Real Estate Settlement Procedures Act (RESPA)
A law protecting consumers from abuses during the residential real estate purchase and loan process by requiring lenders to disclose all settlement costs, practices, and relationships
REALTOR and REALTOR-Associate
Registered collective membership marks that identify real estate professionals who are members of the National Association of REALTORS and who subscribe to its strict Code of Ethics.
Rent with Option
A contract which gives one the right to lease property at a certain sum with the option to purchase at a future date.
Savings and Loan Association (S&Ls)
Depository institutions that specialize in originating, servicing, and holding mortgage loans, primarily on owner-occupied residential property.
A financial institution organized to hold individual depositors’ funds in interest-bearing accounts and to make long-term investments, such as home mortgage loans.
Second Mortgage/Second Deed of Trust/Junior Mortgage or Lien
An additional loan imposed on a property with a first mortgage; generally a higher interest rate and shorter term than a “first” mortgage.
A document required by the Real Estate Settlement Procedures Act (RESPA). It is an itemized statement of services and charges relating to the closing of a property transfer. The buyer has the right to examine the settlement statement 1 day before the closing. This is called the HUD 1 Settlement Statement.
Ownership by one person only; sole ownership.
A home loan in which an investor is granted a share of the equity, thereby allowing the investor to participate in the proceeds from resale.
The process by which a parcel of land is measured and its area ascertained.
Tenancy in Common
Ownership by two or more persons who hold an undivided interest without right of survivorship (in the event of the death of one owner, his/her share will pass to the heirs).
Third Party Origination
Aprocess by which a lender uses another party to completely or partially originate, process, underwrite, close, fund, or package the mortgages it plans to deliver to the secondary mortgage market.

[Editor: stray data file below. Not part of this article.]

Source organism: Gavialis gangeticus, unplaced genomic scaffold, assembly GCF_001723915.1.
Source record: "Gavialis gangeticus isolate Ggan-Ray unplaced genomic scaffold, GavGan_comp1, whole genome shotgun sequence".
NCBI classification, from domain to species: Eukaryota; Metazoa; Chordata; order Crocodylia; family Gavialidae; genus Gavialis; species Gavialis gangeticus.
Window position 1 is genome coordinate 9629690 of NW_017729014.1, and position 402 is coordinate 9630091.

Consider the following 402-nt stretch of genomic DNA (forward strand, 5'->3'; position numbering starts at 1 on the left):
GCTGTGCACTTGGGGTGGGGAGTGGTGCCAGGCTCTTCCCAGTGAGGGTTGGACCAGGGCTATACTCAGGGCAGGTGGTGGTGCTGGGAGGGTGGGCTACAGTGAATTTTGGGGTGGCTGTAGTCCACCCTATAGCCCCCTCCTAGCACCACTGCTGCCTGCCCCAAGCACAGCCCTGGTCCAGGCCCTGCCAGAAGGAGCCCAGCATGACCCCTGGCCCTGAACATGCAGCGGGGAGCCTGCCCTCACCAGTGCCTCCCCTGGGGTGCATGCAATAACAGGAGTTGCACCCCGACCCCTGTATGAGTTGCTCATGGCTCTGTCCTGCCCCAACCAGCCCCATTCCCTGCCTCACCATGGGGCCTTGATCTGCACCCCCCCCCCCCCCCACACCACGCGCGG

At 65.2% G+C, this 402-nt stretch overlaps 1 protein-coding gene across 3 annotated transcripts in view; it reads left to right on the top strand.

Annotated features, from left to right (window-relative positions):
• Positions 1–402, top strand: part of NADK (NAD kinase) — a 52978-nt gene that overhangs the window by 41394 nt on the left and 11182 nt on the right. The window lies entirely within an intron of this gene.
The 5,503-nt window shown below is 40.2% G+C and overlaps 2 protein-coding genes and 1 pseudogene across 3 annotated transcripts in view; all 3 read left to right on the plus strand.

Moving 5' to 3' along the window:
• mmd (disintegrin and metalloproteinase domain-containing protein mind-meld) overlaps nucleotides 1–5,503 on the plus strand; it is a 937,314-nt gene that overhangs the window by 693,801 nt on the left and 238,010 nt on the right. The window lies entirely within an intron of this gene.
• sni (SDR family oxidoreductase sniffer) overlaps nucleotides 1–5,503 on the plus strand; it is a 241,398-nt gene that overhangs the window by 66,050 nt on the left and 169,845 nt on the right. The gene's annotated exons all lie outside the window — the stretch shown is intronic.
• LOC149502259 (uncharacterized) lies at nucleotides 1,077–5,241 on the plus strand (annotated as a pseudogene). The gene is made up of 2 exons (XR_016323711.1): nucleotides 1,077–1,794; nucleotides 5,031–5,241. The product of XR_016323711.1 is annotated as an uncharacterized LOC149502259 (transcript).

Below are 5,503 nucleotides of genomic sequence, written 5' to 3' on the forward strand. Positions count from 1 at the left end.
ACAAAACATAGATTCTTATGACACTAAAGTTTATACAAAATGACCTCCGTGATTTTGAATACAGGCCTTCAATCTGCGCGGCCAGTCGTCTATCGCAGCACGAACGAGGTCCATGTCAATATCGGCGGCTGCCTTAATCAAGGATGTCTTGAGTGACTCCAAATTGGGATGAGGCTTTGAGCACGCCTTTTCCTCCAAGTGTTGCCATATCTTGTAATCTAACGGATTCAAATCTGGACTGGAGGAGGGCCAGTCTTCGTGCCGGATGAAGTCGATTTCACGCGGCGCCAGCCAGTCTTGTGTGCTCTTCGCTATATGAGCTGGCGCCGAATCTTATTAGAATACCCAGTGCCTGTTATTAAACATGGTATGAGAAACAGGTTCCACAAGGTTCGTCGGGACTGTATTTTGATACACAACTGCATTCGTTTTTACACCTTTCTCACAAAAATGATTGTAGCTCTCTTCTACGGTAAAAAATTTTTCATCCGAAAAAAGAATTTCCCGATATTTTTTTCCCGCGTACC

A document that is evidence of ownership.
An outstanding claim or encumbrance on property that affects marketability.
Protection for lenders and homeowners against financial loss resulting from legal defects in the title.
Can be used as the basis for adjustable rate mortgages (ARMs) It is based on the results of auctions that the U.S. Treasury holds for its Treasury bills and securities.
A federal law obligating a lender to give full written disclosure of all fees, terms, and conditions associated with the loan initial period and then adjusts to another rate that lasts for the term of the loan.
Two Step Mortgage
An adjustable-rate mortgage (ARM) that has one interest rate for the first five to seven years of its term and a different interest rate for the remainder of the term.
The process of analyzing a loan application to determine the amount of risk involved in making the loan; it includes a review of the potential borrower's credit history and a judgment of the property value.
Up Front Charges
The fees charged to homeowners by the lender at the time of closing a mortgage loan. This includes points, broker's fees, insurance, and other charges.
Veterans Administration (VA)
A government agency that provides services for eligible veterans of the armed forces. It guarantees mortgage loans made by private lenders to veterans.
Costs or payments that may vary from month to month, for example, gasoline or food.
A special suspension of zoning laws to allow the use of property in a manner not in accord with existing laws.
A point in time when you may withdraw funds from an investment account, such as a retirement account, without penalty.
The final inspection of a property being sold by the buyer to confirm that any contingencies specified in the purchase agreement such as repairs have been completed, fixture and non-fixture property is in place and confirm the electrical, mechanical, and plumbing systems are in working order.
A legal document that includes the guarantee the seller is the true owner of the property, has the right to sell the property and there are no claims against the property.
Local municipal ordinances that classify property according to specific uses such as single family, residential, commercial, or industrial.